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Watching the Detectives

Scholars at area museums face an enormous, often tedious task: searching out records to trace the Nazi-era ownership of their works.

September 03, 2000|DIANE HAITHMAN | Diane Haithman is a Times staff writer

Melinda R. McCurdy often finds herself alone in the hushed, high-ceilinged rooms of the mansion that is the historic centerpiece of the Huntington Library, Art Collections and Botanical Gardens. The 29-year-old UC Santa Barbara art history grad student, whose small office is tucked away behind the tall shelves of art catalogs and books at the San Marino estate, says she's come to enjoy the solitude.

Her summer internship, which began in early June, started out as a standard assignment for a budding art historian: Research the "provenance"--the ownership history--of the Huntington's British paintings in preparation for a catalog of the collection, a resource that would mostly be used by other art scholars.

Soon after arriving at the Huntington, however, McCurdy found herself assigned to a new project, this one of much more wide-reaching significance. Now, amid roses and rare manuscripts, camellia and cactus gardens, and afternoon teas, McCurdy has become a detective in what seems to be shaping up as the art world's crime of the century.

Like most other major museums in Los Angeles and across America, the Huntington is responding to the call to identify works of art--starting with paintings--that may have been looted by the Nazis during World War II.

In 1998, following a handful of well-publicized claims against museums by Jewish heirs, the American Assn. of Museum Directors issued guidelines for the search: Museums should seek out and make public gaps in the ownership history of art works that changed hands during the years 1933 to 1945, and they should make a prompt effort to respond to any claimant in an "equitable, appropriate and mutually agreeable manner."

At this point, the Huntington and other museums are mostly occupied with Step 1: combing through sales records, personal correspondence, photographs and art catalogs in the time-consuming task of finding and trying to fill those ownership gaps. McCurdy's summer internship has turned into a full-time job.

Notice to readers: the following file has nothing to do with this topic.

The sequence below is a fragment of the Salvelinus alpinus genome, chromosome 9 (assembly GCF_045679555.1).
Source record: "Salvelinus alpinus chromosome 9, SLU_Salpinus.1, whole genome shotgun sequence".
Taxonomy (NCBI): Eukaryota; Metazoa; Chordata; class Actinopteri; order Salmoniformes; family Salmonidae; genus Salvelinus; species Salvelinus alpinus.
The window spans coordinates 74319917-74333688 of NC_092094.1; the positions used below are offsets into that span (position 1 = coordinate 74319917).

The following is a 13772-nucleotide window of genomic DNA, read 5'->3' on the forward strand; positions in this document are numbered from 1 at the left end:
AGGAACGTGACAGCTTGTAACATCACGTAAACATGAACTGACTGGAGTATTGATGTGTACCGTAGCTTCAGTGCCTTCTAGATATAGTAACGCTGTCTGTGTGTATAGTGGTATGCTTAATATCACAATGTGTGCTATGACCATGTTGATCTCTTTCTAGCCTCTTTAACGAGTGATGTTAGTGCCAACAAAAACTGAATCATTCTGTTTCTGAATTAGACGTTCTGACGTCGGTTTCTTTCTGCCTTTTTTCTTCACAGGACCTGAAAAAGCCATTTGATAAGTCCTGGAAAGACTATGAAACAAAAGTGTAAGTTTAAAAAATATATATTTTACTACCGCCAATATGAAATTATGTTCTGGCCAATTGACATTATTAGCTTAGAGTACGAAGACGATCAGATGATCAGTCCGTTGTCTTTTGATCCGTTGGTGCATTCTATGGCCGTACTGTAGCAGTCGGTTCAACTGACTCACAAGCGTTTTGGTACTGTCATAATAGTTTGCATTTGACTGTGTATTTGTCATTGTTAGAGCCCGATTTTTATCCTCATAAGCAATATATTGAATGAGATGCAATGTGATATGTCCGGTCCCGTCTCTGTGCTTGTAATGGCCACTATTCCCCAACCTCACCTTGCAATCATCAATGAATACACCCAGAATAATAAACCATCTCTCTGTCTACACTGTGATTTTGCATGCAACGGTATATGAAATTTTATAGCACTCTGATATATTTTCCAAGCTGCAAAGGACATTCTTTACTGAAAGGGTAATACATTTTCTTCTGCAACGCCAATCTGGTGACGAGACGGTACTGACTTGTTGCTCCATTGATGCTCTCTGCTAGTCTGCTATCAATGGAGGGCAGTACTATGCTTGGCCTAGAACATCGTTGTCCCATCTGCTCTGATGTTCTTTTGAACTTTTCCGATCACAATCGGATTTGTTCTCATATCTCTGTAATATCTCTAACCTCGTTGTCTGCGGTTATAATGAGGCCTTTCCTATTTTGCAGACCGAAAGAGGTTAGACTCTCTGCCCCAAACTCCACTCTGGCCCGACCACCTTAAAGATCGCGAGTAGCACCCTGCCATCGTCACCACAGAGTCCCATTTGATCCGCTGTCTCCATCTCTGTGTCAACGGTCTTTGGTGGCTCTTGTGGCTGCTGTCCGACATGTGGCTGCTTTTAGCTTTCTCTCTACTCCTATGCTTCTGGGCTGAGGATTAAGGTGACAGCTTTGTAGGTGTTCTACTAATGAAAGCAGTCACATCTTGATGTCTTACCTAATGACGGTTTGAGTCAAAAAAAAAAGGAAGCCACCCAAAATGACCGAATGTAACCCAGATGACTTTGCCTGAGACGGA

"It's a totally different kind of research," she says. "It's something that involves tracing a thread back through time. You can find something concrete--or you might not find anything at all. You can really think of a painting having all these past lives, through those who owned it. Who knows, it may have [had] an illicit life."

That the Huntington must grapple with the problem of art looted during World War II is actually a bit of a surprise. Railroad entrepreneur Henry E. Huntington, who founded the museum, acquired his collection well before Hitler rose to power. The Huntington's British and French 18th and 19th century artworks therefore have clear title--if they didn't change hands during the years of Nazi power, they couldn't have been looted and resold by the Third Reich.

But one addition to the museum has raised questions. The Adele S. Browning Memorial Collection, a group of 42 paintings, eight portrait miniatures and 30 decorative objects donated in 1978 by Judge Lucius Peyton Green and his wife, Mildred Browning Green, in honor of her mother. The Greens did most of their art collecting in the 1940s and 1950s.

Among the Browning works, the researcher who preceded McCurdy found five paintings with wartime ownership gaps. Of those, that researcher was able to close the gaps on all but two "suspects": Fragonard's "Head of a Boy" and Wouwerman's "Halt of a Hunting Party." The Greens purchased both paintings--which entered the art market in the late 1800s--from New York's Newhouse Galleries in the late '50s. But from 1933 to 1945, says McCurdy, "we know when the paintings entered various collections, but we don't know when they left the collections." McCurdy is still looking for the answers.

"Art historians used to be much more interested in what influence a work of art had on other art of the period--who owned it was of very little interest," says Mimi Gaudieri, executive director of the American Assn. of Museum Directors. "The word 'provenance' has taken on new meaning."


In late June, the Getty Museum became the first local institution to go public with the results of its completed 1933-45 provenance research, compiled in cooperation with the Commission for Art Recovery of the World Jewish Congress and the Art Loss Register, two important resources for WWII provenance data. The museum posted special Web pages identifying paintings with gaps. Of the Getty's 425 paintings, 250 are listed.

The Los Angeles County Museum of Art began its research shortly after the association guidelines came out, hiring a full-time researcher, Amy L. Walsh, to examine 300 to 400 paintings (out of about 800 in its holdings) that changed hands during the war era. The museum plans to unveil the results of its Nazi-era provenance research on its Web site in late September or early October.

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